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I have declared a OSGi bundle as a dependency in my maven project. ( It just happens to be the felix container. )

<dependency>
    <groupId>org.apache.felix</groupId>
    <artifactId>org.apache.felix.framework</artifactId>
    <version>4.0.2</version>
    <type>bundle</type>
    <scope>compile</scope>
</dependency>

When I try to build, it says it can't find it.

[ERROR] BUILD ERROR
[INFO] ------------------------------------------------------------------------
[INFO] Failed to resolve artifact.

Missing:
----------
1) org.apache.felix:org.apache.felix.framework:bundle:4.0.2

  Try downloading the file manually from the project website.

But, a quick look in central verifies that this artifact is indeed there. I noticed that if I change it to a "jar" type, it will indeed download the jar ( bundle ) for me. Which got me to thinking, why did I call it a bundle in the first place? Well, I did that because when I was using m2e to lookup the artifact, it called it a "bundle"; in fact, m2e generated those coordinates that I cite above.

Is bundle not a valid maven artifact type? If not, why does m2e call it that?

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Check this question stackoverflow.com/questions/5389691/… –  jordeu Mar 29 '12 at 20:27
    
Thanks, but that post just says that a "bundle" is an osgi bundle. I know that. I'm concerned with why maven doesn't seem to be able to resolve the artifact. –  chad Mar 29 '12 at 20:31

2 Answers 2

up vote 3 down vote accepted

This is likely a glitch in m2eclipse code completion for bundle artifacts. You will need to remove <type>bundle</type>, since the bundle is just a regular jar. You should also see what files Maven is trying to download if you run 'mvn -X ...' command or enable debug output on Console view for m2eclipse.

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1  
-1 Hilikus answer is correct. This answer is misleading. –  mR_fr0g Feb 25 at 15:23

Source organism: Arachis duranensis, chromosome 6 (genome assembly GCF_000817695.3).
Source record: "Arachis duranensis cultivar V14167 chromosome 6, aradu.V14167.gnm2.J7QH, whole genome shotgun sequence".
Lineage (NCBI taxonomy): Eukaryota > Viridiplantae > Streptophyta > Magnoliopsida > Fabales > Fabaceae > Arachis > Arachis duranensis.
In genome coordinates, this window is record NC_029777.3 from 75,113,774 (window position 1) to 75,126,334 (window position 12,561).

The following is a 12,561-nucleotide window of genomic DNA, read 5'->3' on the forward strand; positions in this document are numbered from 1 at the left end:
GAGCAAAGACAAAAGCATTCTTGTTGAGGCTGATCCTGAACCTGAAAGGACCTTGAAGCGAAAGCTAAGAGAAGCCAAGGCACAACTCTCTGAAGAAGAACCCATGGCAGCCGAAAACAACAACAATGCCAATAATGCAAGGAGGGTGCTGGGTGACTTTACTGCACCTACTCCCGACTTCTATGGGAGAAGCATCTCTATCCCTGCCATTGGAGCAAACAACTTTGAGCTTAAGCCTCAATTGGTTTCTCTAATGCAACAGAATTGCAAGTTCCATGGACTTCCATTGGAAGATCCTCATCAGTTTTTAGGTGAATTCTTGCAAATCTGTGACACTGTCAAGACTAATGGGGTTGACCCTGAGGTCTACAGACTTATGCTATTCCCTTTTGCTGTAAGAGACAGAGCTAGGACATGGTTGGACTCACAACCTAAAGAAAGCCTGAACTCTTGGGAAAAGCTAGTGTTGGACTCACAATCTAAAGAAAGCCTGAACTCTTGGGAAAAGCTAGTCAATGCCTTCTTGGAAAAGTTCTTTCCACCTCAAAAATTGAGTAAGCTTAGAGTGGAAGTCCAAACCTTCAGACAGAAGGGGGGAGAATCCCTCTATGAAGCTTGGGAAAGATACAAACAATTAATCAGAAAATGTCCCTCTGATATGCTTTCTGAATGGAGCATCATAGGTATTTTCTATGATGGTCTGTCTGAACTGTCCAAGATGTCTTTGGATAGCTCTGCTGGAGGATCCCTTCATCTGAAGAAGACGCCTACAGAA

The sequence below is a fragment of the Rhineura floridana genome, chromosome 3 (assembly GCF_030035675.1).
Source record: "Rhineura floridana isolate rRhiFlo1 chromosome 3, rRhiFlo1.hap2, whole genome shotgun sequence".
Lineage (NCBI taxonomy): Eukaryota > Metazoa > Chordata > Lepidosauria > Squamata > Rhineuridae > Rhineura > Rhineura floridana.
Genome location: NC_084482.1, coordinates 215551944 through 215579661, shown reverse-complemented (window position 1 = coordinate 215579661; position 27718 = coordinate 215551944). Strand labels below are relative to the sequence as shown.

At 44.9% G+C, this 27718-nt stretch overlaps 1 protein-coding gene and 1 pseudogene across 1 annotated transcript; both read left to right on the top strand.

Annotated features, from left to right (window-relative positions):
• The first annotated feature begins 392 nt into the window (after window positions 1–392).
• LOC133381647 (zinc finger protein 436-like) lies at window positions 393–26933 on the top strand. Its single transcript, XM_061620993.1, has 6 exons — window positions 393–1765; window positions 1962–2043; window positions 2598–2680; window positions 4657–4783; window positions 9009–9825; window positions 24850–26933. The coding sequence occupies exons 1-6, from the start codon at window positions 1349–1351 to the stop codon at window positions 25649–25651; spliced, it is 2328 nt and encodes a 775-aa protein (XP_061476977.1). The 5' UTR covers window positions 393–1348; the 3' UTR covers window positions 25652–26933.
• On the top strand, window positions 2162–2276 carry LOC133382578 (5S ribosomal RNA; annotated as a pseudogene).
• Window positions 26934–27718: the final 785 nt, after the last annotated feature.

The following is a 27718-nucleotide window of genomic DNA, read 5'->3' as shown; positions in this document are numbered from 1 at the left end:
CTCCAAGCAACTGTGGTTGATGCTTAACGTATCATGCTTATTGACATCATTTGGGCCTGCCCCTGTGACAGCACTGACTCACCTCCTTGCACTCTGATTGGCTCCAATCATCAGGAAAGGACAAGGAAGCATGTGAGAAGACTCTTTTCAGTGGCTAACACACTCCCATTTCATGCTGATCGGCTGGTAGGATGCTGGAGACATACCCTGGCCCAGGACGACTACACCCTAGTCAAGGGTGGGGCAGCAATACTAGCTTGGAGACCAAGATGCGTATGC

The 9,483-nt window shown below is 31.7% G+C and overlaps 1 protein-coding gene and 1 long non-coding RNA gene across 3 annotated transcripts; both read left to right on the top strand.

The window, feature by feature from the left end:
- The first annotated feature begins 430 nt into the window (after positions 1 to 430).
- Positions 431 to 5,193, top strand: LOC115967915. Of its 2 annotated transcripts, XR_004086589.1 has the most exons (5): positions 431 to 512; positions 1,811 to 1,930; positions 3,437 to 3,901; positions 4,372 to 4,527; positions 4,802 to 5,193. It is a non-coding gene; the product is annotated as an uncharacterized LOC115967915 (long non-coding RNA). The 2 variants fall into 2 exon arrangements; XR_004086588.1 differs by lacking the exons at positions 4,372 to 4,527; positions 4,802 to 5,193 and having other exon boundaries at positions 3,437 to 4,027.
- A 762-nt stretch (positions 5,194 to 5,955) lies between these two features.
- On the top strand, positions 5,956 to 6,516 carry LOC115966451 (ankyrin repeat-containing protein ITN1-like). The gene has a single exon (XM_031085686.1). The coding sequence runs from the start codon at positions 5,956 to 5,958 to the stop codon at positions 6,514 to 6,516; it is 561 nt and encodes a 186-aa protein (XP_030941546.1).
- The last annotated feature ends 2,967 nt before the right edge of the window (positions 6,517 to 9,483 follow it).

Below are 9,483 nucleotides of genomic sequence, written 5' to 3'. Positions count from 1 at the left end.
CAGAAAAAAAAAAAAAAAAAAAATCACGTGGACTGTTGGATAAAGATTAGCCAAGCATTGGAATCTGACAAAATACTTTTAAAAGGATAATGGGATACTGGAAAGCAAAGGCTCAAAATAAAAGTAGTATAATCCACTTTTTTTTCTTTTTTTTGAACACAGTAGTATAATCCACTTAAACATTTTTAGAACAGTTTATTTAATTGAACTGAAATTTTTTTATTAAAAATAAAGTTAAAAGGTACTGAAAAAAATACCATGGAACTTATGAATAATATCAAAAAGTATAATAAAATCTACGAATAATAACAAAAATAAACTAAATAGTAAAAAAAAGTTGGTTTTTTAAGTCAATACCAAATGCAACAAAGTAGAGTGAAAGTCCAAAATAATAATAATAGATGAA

This is not a glitch in m2e as mentioned in the accepted answer. The problem is that maven doesn't know what the type "bundle" is. So you need to add a plugin that defines it, namely the maven-bundle-plugin. Notice that you also need to set the extensions property to true. So the POM should have something like

<plugin>
      <groupId>org.apache.felix</groupId>
      <artifactId>maven-bundle-plugin</artifactId>
      <version>2.4.0</version>
      <extensions>true</extensions>
</plugin>

The problem with the accepted answer is that it works if the dependency of type bundle is a direct dependency; since it is your pom that declares it, you can just remove the type. However, if your dependency itself has a dependency of type bundle then you are screwed because then one of your transitive dependencies is of type bundle and you cannot just remove the type in it since you are not the owner of that artifact and don't have access to the pom, which again your current execution doesn't understand. it will try to look for repo/your-dependency.bundle

I ran into this problem when using the dependency plugin to copy-dependencies. In that case, the plugin dependency has to go in the plugin itself. You just need the dependency plugin to know about the bundle plugin:

<plugin>
    <groupId>org.apache.maven.plugins</groupId>
    <artifactId>maven-dependency-plugin</artifactId>
    <dependencies>
        <dependency>
            <groupId>org.apache.felix</groupId>
            <artifactId>maven-bundle-plugin</artifactId>
            <version>2.4.0</version>
            <type>maven-plugin</type>

        </dependency>
    </dependencies>
    <extensions>true</extensions>
</plugin>
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